“Great game, Frank! Suppose you let me have those messages, and I’ll be amusing myself getting the same ready to heave, when you say the word. We c’n play that this is a war game, and we’ve been sent out to drop bombs on the fortifications of the enemy. We’ve done it with rocks, and we can throw pretty straight; so it seems to me we ought to get some sort of fun out of it all around.”
Frank told him where he could find the written messages in his outer pocket; and for some time Andy was quiet, busying himself in fastening some sort of anchor to each piece of paper, sufficient to carry it earthward, despite the breeze that at the time might be blowing.
All at once Andy noticed that they were going quite slowly in comparison with the pace they had lately been “hitting up.”
“What’s happening, Frank?” he exclaimed, almost alarmed lest some accident had befallen the reliable little motor, which up to now had never failed them, no matter how great the call upon its resources. “Why are we slowing up? Is there something gone wrong, and must we own up to being beaten?”
“Look ahead at the biplane!” was all that Frank replied.
DROPPING A “BOMB!”
“Oh! we’ve started to swoop down on them! Honest to goodness, I don’t believe they’re more ’n half as far ahead as they were, Frank!” cried Andy, thrilled by the sight of the other biplane being so near.
“Just about that,” said Frank, quietly, the busy motor having decreased its merry hum, so that they could talk without raising their voices very much.
“Then you must have let out an extra kink, did you, Frank, when I was busy with my bombs?” demanded the other.
“Oh! no,” came the answer, “the fact of the matter is, Andy, they have dropped off a lot of their speed, and that’s how we covered space quicker.”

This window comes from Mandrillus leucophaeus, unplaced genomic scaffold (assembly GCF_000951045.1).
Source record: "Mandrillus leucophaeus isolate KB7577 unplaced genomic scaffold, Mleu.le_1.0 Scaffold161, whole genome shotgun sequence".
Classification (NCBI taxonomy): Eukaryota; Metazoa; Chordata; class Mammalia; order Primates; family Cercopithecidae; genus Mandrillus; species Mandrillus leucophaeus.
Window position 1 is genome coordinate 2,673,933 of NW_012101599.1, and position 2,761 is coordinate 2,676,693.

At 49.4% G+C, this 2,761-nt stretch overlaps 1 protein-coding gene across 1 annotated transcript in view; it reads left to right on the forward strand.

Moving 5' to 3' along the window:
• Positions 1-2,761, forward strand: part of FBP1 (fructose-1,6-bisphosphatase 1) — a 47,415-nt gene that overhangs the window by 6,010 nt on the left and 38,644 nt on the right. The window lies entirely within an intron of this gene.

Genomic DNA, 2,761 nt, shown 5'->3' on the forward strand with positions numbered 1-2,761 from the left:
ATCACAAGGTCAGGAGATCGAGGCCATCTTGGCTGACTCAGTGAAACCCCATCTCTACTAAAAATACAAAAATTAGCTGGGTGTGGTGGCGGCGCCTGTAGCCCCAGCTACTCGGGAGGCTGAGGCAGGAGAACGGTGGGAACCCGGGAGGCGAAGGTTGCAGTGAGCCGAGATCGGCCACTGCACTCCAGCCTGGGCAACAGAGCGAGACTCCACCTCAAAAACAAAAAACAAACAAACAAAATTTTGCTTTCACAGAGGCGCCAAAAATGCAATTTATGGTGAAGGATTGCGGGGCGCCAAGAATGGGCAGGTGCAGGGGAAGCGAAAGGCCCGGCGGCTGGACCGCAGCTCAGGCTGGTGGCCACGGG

“Something gone wrong with Percy’s new Gnome engine, then, has it; and he blew his horn so about what wonders it was going to do? Huh!” and Andy chuckled in his boyish delight.
“No, I don’t believe that is the reason they’ve slackened their speed, Andy.”
“Trying to save gasolene, then?” pursued the other.
“Hardly that, either, Andy.”
“Oh! now I see what you mean, Frank; the poor old greenhorn’s got cold feet, and is making Casper slow down. He thinks that there’s less chance of a tumble if the speed is reduced; just as if that could make any particular difference.”
“I reckon you’re away off yet,” persisted Frank.
“Then, for goodness’ sake won’t you tell me what they have cut notches out of their speed for; because I’m all balled up, and blessed if I can think of another thing! Oh! look at that, Frank! Sure as anything I saw a puff of smoke then. There must be something the matter with their engine, and they’re getting scared. I wouldn’t be surprised a mite to see them settle right away, and try to land.”